Jim Scarborough shared this build on Opensource.com
At 4:30 in the afternoon on November 15, 1989, an F4 tornado ripped through Huntsville, Alabama killing 21 people. It could have been much worse save for the quick thinking of the people running the after-school program at Jones Valley Elementary. They took the children under the stairs as soon as the power went out. They survived, though the top floor was torn from the building. A mother out front who had come to pick up her child was among the 21 casualties.
That was my brother’s school. My church and several others were destroyed. My route to school changed for months while they rebuilt and cleared the area. These are the sorts of stories you collect living in the No. 1 place for tornadoes per capita. And it is these stories that instill a healthy respect for tornadoes, and heeding tornado warnings.
This respect for tornado warnings has led me to consider in detail how they work. Important aspects are how notifications arrive, how to understand if the warning applies to your particular location, and the urgency of the warning. This led me to learn to how to build and code an Internet of Things (IoT) device to alert for tornado warnings.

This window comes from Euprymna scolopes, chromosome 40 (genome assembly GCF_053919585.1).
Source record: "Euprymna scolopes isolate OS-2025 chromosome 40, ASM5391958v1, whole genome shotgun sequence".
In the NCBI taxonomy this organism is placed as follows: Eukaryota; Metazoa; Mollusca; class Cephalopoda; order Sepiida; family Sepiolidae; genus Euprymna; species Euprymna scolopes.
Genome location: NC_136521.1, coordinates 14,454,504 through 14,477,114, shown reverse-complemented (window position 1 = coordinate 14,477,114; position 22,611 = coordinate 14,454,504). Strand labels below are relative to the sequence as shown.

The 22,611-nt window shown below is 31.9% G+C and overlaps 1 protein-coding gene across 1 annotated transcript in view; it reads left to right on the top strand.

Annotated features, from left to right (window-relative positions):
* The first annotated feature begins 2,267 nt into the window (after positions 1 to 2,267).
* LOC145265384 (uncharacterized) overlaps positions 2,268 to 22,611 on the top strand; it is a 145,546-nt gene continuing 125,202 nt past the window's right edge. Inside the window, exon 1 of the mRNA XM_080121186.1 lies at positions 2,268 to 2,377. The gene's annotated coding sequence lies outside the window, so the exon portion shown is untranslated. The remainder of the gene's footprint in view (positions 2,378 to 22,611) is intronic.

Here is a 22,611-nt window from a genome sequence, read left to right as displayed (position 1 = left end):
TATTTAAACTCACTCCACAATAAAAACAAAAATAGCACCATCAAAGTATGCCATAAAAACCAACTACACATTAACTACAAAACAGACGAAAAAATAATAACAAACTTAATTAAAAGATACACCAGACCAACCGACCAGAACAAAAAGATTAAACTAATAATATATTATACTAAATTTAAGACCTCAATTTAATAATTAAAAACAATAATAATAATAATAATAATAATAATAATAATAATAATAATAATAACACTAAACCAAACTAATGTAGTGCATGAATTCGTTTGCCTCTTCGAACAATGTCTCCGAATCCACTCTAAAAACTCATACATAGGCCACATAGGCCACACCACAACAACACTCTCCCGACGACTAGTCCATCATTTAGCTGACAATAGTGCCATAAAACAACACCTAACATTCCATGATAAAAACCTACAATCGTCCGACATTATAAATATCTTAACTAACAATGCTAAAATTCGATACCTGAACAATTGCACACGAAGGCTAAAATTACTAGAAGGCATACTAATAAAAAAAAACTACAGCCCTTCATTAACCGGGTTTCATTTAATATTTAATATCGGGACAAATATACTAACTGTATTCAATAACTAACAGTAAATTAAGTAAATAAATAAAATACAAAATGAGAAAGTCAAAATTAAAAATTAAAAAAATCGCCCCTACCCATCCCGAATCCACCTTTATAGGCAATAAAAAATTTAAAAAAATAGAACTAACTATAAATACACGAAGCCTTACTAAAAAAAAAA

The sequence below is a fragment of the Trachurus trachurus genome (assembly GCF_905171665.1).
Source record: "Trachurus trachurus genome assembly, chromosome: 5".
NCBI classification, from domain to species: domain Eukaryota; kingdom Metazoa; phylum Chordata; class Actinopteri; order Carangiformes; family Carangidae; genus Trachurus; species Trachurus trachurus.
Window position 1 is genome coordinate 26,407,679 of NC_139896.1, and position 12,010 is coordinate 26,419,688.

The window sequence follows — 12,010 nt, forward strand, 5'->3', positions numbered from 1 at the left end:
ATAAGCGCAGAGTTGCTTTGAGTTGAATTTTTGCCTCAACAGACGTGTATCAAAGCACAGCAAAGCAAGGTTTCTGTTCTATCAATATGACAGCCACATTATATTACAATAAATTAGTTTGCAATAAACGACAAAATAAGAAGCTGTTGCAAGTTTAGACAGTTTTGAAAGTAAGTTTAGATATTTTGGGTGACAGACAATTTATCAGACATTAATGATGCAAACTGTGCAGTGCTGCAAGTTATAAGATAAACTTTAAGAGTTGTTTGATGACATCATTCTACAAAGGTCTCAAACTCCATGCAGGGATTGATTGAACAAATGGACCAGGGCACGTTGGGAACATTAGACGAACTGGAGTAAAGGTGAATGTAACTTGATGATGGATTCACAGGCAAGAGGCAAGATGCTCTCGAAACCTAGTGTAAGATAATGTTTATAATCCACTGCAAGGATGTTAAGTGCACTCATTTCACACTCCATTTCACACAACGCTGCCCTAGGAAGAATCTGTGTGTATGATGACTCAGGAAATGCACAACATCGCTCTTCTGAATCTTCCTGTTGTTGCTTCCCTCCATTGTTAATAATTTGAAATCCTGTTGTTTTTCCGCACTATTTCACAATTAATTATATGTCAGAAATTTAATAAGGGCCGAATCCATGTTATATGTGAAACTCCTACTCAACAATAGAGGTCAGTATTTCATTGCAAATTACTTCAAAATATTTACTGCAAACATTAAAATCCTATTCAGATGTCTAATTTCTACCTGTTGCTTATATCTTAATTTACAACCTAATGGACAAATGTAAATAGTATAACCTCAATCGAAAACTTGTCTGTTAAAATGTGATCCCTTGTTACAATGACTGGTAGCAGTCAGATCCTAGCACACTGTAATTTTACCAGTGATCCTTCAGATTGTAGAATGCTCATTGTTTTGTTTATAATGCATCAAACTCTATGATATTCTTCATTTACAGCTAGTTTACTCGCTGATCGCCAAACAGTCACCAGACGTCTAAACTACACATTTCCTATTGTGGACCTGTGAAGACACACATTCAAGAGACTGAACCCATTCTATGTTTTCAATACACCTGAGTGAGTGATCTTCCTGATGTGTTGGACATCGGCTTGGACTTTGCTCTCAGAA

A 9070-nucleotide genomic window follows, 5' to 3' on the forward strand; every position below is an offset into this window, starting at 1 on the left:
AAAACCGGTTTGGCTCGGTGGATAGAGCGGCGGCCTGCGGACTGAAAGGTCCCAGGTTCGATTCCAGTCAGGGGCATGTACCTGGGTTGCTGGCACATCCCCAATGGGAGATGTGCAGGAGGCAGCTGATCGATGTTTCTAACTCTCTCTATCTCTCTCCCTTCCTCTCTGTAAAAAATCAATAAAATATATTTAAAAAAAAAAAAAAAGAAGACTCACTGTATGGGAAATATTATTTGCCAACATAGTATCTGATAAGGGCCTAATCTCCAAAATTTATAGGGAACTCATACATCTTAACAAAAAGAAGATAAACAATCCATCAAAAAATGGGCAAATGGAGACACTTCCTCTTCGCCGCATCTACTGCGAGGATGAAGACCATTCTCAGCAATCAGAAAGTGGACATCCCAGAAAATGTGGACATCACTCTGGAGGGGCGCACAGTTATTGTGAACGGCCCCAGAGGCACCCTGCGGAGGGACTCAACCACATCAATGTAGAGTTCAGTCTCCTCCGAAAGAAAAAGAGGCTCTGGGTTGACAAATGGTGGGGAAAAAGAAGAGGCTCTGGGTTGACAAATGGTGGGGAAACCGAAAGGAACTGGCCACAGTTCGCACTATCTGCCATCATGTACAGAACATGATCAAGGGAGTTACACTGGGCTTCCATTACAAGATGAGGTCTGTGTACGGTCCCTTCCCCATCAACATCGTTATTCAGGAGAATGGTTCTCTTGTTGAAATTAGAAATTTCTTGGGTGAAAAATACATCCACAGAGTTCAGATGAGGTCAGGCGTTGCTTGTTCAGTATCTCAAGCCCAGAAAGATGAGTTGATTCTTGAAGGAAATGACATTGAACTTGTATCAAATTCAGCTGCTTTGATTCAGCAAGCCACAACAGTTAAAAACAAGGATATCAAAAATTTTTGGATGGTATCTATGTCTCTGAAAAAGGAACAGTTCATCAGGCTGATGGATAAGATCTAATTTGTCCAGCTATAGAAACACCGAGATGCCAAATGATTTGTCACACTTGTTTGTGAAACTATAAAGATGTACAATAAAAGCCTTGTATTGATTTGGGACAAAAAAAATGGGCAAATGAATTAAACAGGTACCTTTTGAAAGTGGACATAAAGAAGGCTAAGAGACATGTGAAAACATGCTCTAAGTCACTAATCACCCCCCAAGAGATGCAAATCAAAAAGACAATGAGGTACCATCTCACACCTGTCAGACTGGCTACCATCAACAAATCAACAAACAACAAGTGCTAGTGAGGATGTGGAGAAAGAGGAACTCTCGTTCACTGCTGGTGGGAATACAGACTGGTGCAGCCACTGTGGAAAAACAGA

Each Friday is PiDay here at Adafruit! Be sure to check out our posts, tutorials and new Raspberry Pi related products. Adafruit has the largest and best selection of Raspberry Pi accessories and all the code & tutorials to get you up and running in no time!
Have an amazing project to share? Join the SHOW-AND-TELL every Wednesday night at 7:30pm ET on Google+ Hangouts.
Join us every Wednesday night at 8pm ET for Ask an Engineer!
Learn resistor values with Mho’s Resistance or get the best electronics calculator for engineers “Circuit Playground” – Adafruit’s Apps!
Maker Business — Kickstarter Hardware Studio
Wearables — A soft glow
Electronics — Through Hole SMD
Biohacking — Ultra Runner Kilian Jornet Summits Everest in 26 Hours
No comments yet.
Sorry, the comment form is closed at this time.